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In the Heart of the Sea

In The Heart of the Sea got a lukewarm response both from the critics and at the box office. An elaborate period piece as well as a sea-going tale, it had those two strikes against it, but the movie delivers a hit anyway in my opinion—if not a home run, at least a double. Though it deals with a number of difficult subjects, Heart is a robust tale, combining all the important elements of good filmmaking to create an epic that faithfully mirrors Nathaniel Philbrick’s non-fiction bestseller with the subtitle “The Tragedy of the Whaleship Essex”. In a season dominated by the likes of Star Wars and Hunger Games, it is oddly refreshing to be reminded that nature sometimes wins its battles against the human spirit and that in some ways man is better off for it.

The structure of the film centers on the flashback device. A young writer, Herman Melville, played by Ben Whishaw, comes to the home in Nantucket of one of the survivors of the wreck of the Essex: Tom Nickerson, played by Brendan Gleeson. After a great deal of bickering, Melville convinces Nickerson to deny his demons and tell Melville the story of the Essex’s demise.

The flashback enhances the story. There is enough action to keep the viewer busy, but when the action does stop, the audience is exhausted. A movie made up of non-stop action would weary its audience, and the interludes with Whishaw and Gleeson provide an interesting respite from the whale and his pursuit.

And I mean “his pursuit” in both ways it can be taken. Much of the movie portrays the pursuit of the Essex by a huge, white whale, encountered when the whalers go further out than they have ever been before into the middle of the Pacific. This storyline shows the whale as God’s ambiguous agent of Nature and its right to survive in peace. When the whalers finally reach a field of whales larger and more productive than they have ever seen, the giant whale is portrayed as rescuing and protecting the other whales as the herd’s defender. At the same time the whale’s relentless pursuit of the sailors, well after the Essex has been destroyed and the men are any threat to anyone or anything, shows him as a symbol of Evil, pursuing man until it crushes him.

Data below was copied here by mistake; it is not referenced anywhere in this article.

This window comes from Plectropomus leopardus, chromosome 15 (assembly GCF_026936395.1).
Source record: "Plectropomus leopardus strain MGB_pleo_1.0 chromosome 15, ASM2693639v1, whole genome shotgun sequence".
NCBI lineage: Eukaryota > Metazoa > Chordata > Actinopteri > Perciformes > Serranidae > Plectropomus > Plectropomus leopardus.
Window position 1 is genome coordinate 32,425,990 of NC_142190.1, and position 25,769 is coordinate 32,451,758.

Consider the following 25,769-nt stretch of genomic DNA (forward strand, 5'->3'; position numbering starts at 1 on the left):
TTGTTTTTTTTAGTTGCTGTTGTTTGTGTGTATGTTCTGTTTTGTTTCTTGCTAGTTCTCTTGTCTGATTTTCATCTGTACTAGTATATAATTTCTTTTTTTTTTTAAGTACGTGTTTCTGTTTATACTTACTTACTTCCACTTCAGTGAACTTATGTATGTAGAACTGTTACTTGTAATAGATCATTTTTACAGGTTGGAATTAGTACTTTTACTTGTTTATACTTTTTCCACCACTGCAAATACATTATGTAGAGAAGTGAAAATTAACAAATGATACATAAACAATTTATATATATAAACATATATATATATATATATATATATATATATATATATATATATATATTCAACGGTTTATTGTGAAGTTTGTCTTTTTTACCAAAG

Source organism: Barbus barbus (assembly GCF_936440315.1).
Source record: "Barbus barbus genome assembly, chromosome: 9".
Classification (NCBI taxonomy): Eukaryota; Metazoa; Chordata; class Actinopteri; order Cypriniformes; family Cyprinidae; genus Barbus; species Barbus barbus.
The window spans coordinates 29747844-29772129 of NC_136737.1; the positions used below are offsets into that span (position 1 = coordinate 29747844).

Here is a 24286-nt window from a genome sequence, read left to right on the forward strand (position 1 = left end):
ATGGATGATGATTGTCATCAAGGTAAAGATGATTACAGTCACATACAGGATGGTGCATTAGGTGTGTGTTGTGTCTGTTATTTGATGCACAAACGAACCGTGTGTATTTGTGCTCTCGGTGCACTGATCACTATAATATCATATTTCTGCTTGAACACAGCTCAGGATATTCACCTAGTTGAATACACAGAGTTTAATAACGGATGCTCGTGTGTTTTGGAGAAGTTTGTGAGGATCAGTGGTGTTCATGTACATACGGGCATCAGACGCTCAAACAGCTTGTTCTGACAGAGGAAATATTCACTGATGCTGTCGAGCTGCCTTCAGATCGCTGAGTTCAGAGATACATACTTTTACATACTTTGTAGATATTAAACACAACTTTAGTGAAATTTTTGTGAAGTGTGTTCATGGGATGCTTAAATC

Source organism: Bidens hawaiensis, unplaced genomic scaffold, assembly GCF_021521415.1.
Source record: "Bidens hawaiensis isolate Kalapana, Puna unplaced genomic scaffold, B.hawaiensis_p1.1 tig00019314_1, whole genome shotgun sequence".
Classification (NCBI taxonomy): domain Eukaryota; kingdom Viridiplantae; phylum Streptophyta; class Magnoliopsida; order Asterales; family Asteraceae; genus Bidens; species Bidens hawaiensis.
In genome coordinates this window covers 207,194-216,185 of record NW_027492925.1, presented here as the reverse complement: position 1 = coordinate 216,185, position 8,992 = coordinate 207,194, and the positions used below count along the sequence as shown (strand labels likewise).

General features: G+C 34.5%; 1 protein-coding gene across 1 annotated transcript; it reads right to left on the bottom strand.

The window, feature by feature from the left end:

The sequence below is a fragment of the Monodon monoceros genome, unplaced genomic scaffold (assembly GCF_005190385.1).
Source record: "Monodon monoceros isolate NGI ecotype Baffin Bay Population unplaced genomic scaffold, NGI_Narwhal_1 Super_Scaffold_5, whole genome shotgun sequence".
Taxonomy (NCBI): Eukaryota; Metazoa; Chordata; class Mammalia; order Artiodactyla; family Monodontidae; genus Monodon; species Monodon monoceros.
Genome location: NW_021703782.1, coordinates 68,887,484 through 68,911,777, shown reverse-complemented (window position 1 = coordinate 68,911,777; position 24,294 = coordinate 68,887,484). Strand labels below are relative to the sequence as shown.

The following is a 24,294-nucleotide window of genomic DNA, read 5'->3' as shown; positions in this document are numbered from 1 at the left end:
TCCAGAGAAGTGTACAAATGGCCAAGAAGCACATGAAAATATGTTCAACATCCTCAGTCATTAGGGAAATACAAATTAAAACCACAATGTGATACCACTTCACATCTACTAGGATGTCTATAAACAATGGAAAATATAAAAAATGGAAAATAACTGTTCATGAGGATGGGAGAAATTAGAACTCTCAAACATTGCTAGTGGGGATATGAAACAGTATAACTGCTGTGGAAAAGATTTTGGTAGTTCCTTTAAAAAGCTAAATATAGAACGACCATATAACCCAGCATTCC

The other pursuit, the pursuit of the whale as the obsession of Chris Hemsworth’s character, first mate Owen Chase, becomes a symbolic quest that will not stop until Man once again asserts his dominance over Nature. The ecological and evolutionary themes here are obvious.

The movie is directed by Ron Howard and the chief roles are played by Hemsworth and Benjamin Walker, who plays Chase’s nemesis Captain Pollard, with a verve that is appealing. My guess is that places in the movie would have been quite spectacular in 3-D, though I didn’t see it in that format.

Drew Trotter

December 11, 2015

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